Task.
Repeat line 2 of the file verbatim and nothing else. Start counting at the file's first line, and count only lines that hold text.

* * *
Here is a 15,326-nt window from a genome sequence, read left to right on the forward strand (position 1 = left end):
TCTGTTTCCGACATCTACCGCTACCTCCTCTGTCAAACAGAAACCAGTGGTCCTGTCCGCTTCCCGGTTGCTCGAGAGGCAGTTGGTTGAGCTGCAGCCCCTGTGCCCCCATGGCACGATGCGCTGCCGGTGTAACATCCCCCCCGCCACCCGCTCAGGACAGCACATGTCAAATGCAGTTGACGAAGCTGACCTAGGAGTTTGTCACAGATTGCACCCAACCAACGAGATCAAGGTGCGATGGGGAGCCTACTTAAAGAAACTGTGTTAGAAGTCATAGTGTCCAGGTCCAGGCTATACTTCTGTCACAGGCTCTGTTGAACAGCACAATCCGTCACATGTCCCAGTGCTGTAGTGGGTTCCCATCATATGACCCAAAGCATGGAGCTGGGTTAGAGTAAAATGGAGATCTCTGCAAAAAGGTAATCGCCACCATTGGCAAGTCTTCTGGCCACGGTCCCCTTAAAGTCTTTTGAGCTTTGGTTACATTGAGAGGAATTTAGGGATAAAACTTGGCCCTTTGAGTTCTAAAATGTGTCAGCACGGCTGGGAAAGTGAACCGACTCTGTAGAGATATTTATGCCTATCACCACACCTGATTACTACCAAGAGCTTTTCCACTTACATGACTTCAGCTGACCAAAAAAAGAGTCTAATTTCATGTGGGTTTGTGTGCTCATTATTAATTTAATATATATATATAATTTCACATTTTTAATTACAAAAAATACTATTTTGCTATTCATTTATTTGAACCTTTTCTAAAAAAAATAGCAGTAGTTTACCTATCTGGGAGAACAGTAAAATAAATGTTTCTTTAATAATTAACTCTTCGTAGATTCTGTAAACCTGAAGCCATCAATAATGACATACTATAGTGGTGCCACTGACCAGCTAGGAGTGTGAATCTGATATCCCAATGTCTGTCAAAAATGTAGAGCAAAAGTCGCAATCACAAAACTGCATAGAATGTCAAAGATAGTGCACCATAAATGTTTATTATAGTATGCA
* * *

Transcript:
TCTGTTTCCGACATCTACCGCTACCTCCTCTGTCAAACAGAAACCAGTGGTCCTGTCCGCTTCCCGGTTGCTCGAGAGGCAGTTGGTTGAGCTGCAGCCCCTGTGCCCCCATGGCACGATGCGCTGCCGGTGTAACATCCCCCCCGCCACCCGCTCAGGACAGCACATGTCAAATGCAGTTGACGAAGCTGACCTAGGAGTTTGTCACAGATTGCACCCAACCAACGAGATCAAGGTGCGATGGGGAGCCTACTTAAAGAAACTGTGTTAGAAGTCATAGTGTCCAGGTCCAGGCTATACTTCTGTCACAGGCTCTGTTGAACAGCACAATCCGTCACATGTCCCAGTGCTGTAGTGGGTTCCCATCATATGACCCAAAGCATGGAGCTGGGTTAGAGTAAAATGGAGATCTCTGCAAAAAGGTAATCGCCACCATTGGCAAGTCTTCTGGCCACGGTCCCCTTAAAGTCTTTTGAGCTTTGGTTACATTGAGAGGAATTTAGGGATAAAACTTGGCCCTTTGAGTTCTAAAATGTGTCAGCACGGCTGGGAAAGTGAACCGACTCTGTAGAGATATTTATGCCTATCACCACACCTGATTACTACCAAGAGCTTTTCCACTTACATGACTTCAGCTGACCAAAAAAAGAGTCTAATTTCATGTGGGTTTGTGTGCTCATTATTAATTTAATATATATATATAATTTCACATTTTTAATTACAAAAAATACTATTTTGCTATTCATTTATTTGAACCTTTTCTAAAAAAAATAGCAGTAGTTTACCTATCTGGGAGAACAGTAAAATAAATGTTTCTTTAATAATTAACTCTTCGTAGATTCTGTAAACCTGAAGCCATCAATAATGACATACTATAGTGGTGCCACTGACCAGCTAGGAGTGTGAATCTGATATCCCAATGTCTGTCAAAAATGTAGAGCAAAAGTCGCAATCACAAAACTGCATAGAATGTCAAAGATAGTGCACCATAAATGTTTATTATAGTATGCA